I'm sure there have been many great Rabbonim who have written on this question. But I'd like to share some of my thoughts and limited understandings.
This time through the Tanya I think the answer is a little more clear: A Tzaddik is someone whose love for HaShem is so great that it causes him to despise sin and all evil utterly.
A Beinoni is someone who has great love for HaShem such that he is always involved in Torah and Mitzwoth, but never reaches a point such that he hates evil from the essence of his being. He must always fight against the allure of evil by mainting his great love and devotion in the service of HaShem.
As far as I can tell, the difference is in the level of commitment and effort, something that would seem applicable based on the statement of Chazal that יגעת ולא מצאת אל תאמין - never believe someone who claims he strived and did not succeed. It seems a Tzaddik serves with ever increasing devotion and investment until there is nothing left of himself but the desire for closeness with HaShem. A Beinoni on the other hand wants to serve HaShem but perhaps with some reservations or some reasons that hold him back whether by his own choice or by the influence of the world around him.
Another possible hint from the Noam Elimelech is in Parashath Naso that he states a Tzaddik who is able to truly connect to HaShem and bring down blessing on Am Yisrael is one who sees even his inclination to do evil as an outright sin that he performed of his own free will. The Baal HaTanya explains that such inclinations--momentary desires arise from the Yetzer Hara residing in (the left chamber of) the heart--when driven out of mind immediately, and not given voice even in thought, do not constitute sin at all, rather they are an indication that your Yetzer Hara has not been driven out of your heart.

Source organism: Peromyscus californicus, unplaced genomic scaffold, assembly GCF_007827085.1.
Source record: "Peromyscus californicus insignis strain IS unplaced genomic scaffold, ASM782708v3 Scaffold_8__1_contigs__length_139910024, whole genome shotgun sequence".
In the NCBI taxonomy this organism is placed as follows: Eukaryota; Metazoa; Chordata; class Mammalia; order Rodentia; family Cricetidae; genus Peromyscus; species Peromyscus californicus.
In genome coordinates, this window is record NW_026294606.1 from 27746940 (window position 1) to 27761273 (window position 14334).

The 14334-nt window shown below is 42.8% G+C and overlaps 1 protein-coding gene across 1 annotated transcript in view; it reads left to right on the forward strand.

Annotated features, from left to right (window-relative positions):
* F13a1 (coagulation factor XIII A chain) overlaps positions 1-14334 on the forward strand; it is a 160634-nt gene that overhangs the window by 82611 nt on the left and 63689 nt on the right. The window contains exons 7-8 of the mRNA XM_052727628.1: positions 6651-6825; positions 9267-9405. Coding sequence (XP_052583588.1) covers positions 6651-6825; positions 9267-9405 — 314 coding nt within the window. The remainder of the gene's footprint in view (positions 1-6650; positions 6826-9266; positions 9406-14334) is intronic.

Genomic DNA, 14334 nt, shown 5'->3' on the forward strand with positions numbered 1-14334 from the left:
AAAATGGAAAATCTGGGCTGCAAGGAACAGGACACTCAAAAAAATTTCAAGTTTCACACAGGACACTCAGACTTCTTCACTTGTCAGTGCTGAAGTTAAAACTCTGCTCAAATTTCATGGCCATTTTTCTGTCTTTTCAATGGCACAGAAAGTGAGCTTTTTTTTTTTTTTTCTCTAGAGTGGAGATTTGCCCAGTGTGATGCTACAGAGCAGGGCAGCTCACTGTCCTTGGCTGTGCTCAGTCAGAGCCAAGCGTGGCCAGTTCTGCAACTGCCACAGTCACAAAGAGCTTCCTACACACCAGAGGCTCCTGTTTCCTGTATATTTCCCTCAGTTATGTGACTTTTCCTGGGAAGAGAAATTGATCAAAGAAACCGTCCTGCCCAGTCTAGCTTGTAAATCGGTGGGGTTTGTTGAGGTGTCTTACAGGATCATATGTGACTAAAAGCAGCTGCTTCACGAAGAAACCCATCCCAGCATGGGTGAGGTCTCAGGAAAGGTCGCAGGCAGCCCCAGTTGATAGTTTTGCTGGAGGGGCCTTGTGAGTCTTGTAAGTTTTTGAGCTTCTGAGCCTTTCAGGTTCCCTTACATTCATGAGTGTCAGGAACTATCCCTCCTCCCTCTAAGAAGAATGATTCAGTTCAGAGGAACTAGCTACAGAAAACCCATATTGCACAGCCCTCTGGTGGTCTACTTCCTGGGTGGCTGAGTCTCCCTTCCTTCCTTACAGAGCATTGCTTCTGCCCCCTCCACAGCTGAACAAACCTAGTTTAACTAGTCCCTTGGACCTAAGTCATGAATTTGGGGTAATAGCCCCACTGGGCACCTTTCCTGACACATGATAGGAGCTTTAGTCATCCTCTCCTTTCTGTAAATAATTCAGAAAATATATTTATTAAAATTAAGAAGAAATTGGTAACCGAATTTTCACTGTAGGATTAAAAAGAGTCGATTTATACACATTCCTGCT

There is actually an interesting issue that I never really knew about before in this context where there are two different styles of relating to one's Yetzer Hara, one's evil urge. They are enumerated in a Torah of Rav Yitzhak Meir Morgenstern here on Hayyei Sarah. The first is the level of Avraham Avinu who was able to turn his Yetzer Hara into a holy angel that helped him to serve HaShem rather than urged him to deviate from HaShem's commandments. The second level is the level of David HaMelech who drove his Yetzer Hara out of his heart entirely, and so says that his heart is an empty space. These two different levels can be united if we bring in the teaching of the Notzer Hesed which I've quoted in the past which discusses the process of dealing with the Yetzer Hara as two-staged. First we remove the Yetzer Hara, then we return only the good part of the Yetzer Hara.
It seems from my understanding of the Notzer Hesed that the Baal HaTanya and the Noam Elimelech brought here are only dealing with the first stage as delineated by the Notzer Hesed and R' Morgenstern. In this sense, we now have a fairly clear path laid out for performing the first step of the excisement of the Yetzer Hara from our heart.
This advice was more or less summed up in Rav Steinsaltz's advice I heard once in a shiur he gave on Hassiduth, that if you want to connect to Ain Sof, you have to give everything you've got, and when you've got nothing left, you're absolutely drained, you're at your end, you have to give some more.
[update: it might be coincidence that this was the 620th post published on my blog -- gematria: keter, the sefirah of ayin, nothingness, complete bitul]